The algorithm can employ a simple vector to hold the values of C_{r + 1, k} , C_{r + 2, k} , …, C_{n, k} and after each C_{i, k} is used, replace it with C_{i, k + 1}. Most of the work of incrementing k is done in the recalculation of φ_{r + k − 1}, but there is an incremental algorithm for this calculation, and its complexity remains constant as k increases. Define:
Then φ_{0}(t; x_{1}, x_{2}, …, x_{p}) = 1. For N ≥ 0,
and for i = 1, 2, …, p,
So, the time required to recalculate φ_{N}(t; x_{1}, x_{2}, …, x_{p}) for each new value of N is proportional to p but not to N.
The Siewers Algorithm
I discovered the Siewers algorithm—fortunately or unfortunately—only after doing a lot of work on the problem myself. This algorithm is based on the fact that:
where the check over a symbol (Ď) indicates a function omitted from the convolution. I actually knew this identity already but had not noticed that it could be used to develop an efficient algorithm. At first glance it appears to be O(2^{n}), but it can be implemented more efficiently than that.
Define:
Then:
So, if we can calculate the function F reliably, we have solved our original problem too.
Notice that the value of F(x_{1}, x_{2}, …, x_{n}) does not depend on the order of the arguments. So, rearrange the arguments if necessary to ensure x_{1} ≤ x_{2} ≤ ⋯ ≤ x_{n}. The Siewers algorithm now calculates F(x_{1}, x_{2}, …, x_{n}) using the recursion:
(∗∗∗∗∗) |
if the difference x_{n} − x_{1} is large enough (greater than some value δ). If the difference is too small, then:
where c = (x_{1} + x_{n}) / 2, and where the Maclaurin series is used for F(x_{1} − c, x_{2} − c, …, x_{n} − c).
Very small values of δ ensure rapid and accurate conversion of the Maclaurin series, while larger values tend to minimize round-off error in the recursive calculation (∗∗∗∗∗). The most appropriate choice of δ balances these two considerations. A value between 1 and 2 is likely to give acceptable results. (I get slightly better accuracy with 2 than with 1.)
The only remaining issue is how to avoid unnecessary recalculation of intermediate quantities of the form F(x_{i}, x_{i + 1}, …, x_{j}) that are needed more than once by the algorithm. For s = 1 to n − 1, and for i = 1 to n + 1 − s, if either x_{i + s} − x_{i} > δ or x_{i + s − 1} − x_{i − 1} > δ, then calculate:
using the most appropriate method. If s = 1, then of course the most appropriate method is given by:
If s > 1, and if x_{i + s − 1} − x_{i} > δ, then:
Otherwise, calculate:
where c = (x_{i} + x_{i + s − 1}) / 2, using the Maclaurin series.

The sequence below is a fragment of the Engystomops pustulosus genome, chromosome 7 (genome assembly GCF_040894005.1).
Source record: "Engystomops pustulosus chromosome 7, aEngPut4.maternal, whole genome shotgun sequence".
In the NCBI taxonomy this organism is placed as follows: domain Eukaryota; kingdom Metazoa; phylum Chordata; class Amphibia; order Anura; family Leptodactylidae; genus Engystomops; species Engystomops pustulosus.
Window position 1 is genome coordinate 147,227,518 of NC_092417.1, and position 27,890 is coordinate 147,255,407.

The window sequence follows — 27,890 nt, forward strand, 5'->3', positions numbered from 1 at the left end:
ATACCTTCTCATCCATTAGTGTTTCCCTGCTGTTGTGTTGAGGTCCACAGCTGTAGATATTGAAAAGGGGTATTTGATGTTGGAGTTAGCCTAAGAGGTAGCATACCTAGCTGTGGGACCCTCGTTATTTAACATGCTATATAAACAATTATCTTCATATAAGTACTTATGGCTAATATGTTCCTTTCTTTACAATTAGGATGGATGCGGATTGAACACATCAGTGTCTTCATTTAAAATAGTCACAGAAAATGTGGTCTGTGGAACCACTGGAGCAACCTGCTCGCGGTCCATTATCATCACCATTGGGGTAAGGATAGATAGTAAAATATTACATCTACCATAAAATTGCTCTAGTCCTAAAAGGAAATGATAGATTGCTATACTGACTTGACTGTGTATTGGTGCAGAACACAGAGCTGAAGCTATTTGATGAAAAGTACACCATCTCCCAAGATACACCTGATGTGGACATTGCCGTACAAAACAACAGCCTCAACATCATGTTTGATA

Finally, calculate and output f_{1}^{(n)}, which equals F(x_{1}, x_{2}, …, x_{n}).
In fact, a single array of length n can be used to hold the values f_{i}^{(s)} at each step of the iteration (s = 1 to n). The algorithm calculates the following quantities as necessary:
i = 1 | i = 2 | … | i = n − 1 | i = n | |
s = 1 | f_{1}^{(1)} = F(x_{1}) | f_{2}^{(1)} = F(x_{2}) | … | f_{n−1}^{(1)} = F(x_{n−1}) | f_{n}^{(1)} = F(x_{n}) |
s = 2 | f_{1}^{(2)} = F(x_{1}, x_{2}) | f_{2}^{(2)} = F(x_{2}, x_{3}) | … | f_{n−1}^{(2)} = F(x_{n−1}, x_{n}) | |
⋮ | ⋮ | ⋮ | ⋰ | ||
s = n − 1 | f_{1}^{(n − 1)} = F(x_{1}, x_{2}, …, x_{n − 1}) | f_{2}^{(n − 1)} = F(x_{2}, x_{3}, …, x_{n}) | |||
s = n | f_{1}^{(n)} = F(x_{1}, x_{2}, …, x_{n}) |
The quantities in each row after the first are calculated either (a) recursively, using two of the quantities from the preceding row or (b) using the Maclaurin series. The last row holds the final result.
Final Note
Recall Equation (∗∗∗):
This equation would be most useful if we had an efficient incremental algorithm to calculate the sum:
for increasing values of k. An incremental algorithm is easy enough to find—it’s making it efficient that’s hard. (Earlier we obtained efficiency with the assumption that there was only one distinct value of μ_{i} for which μ_{i} ≠ λ_{i}.) There is a simple incremental algorithm to calculate:
and in fact there is a very efficient incremental algorithm to calculate:
which follows from the somewhat unexpected fact that:
Recalculating this sum when incrementing k requires only a multiplication by t and a division by the new value of k.
Although this sum is easy to calculate, we unfortunately have no need for it. There may be a simple and efficient algorithm for the sum we do need, but this programmer doesn’t know it yet.
The Siewers algorithm looks best.
Algorithms: A few explicit algorithms for some of the calculations described above
Example: ^{238}U → ^{222}Rn — to be completed
Application to mean decay or ingrowth during counting — not completed, but simple (include D_{0}(t) ≡ 1 in the convolution and divide the final result by t)
Uncertainty of a decay or ingrowth factor — to be completed (theoretical value obtained by propagating uncertainties of time and decay constants would be misleading in the presence of large and unknown rounding error)
See also Non-Poisson
Counting
— The derivation of equations for the index of dispersion (J factor
) in non-Poisson counting measurements makes use of ingrowth
factors for short-lived decay products (e.g., ^{222}Rn
progeny). For a PowerPoint summary see Non-Poisson Counting Statistics, or What’s This J Factor All About?
.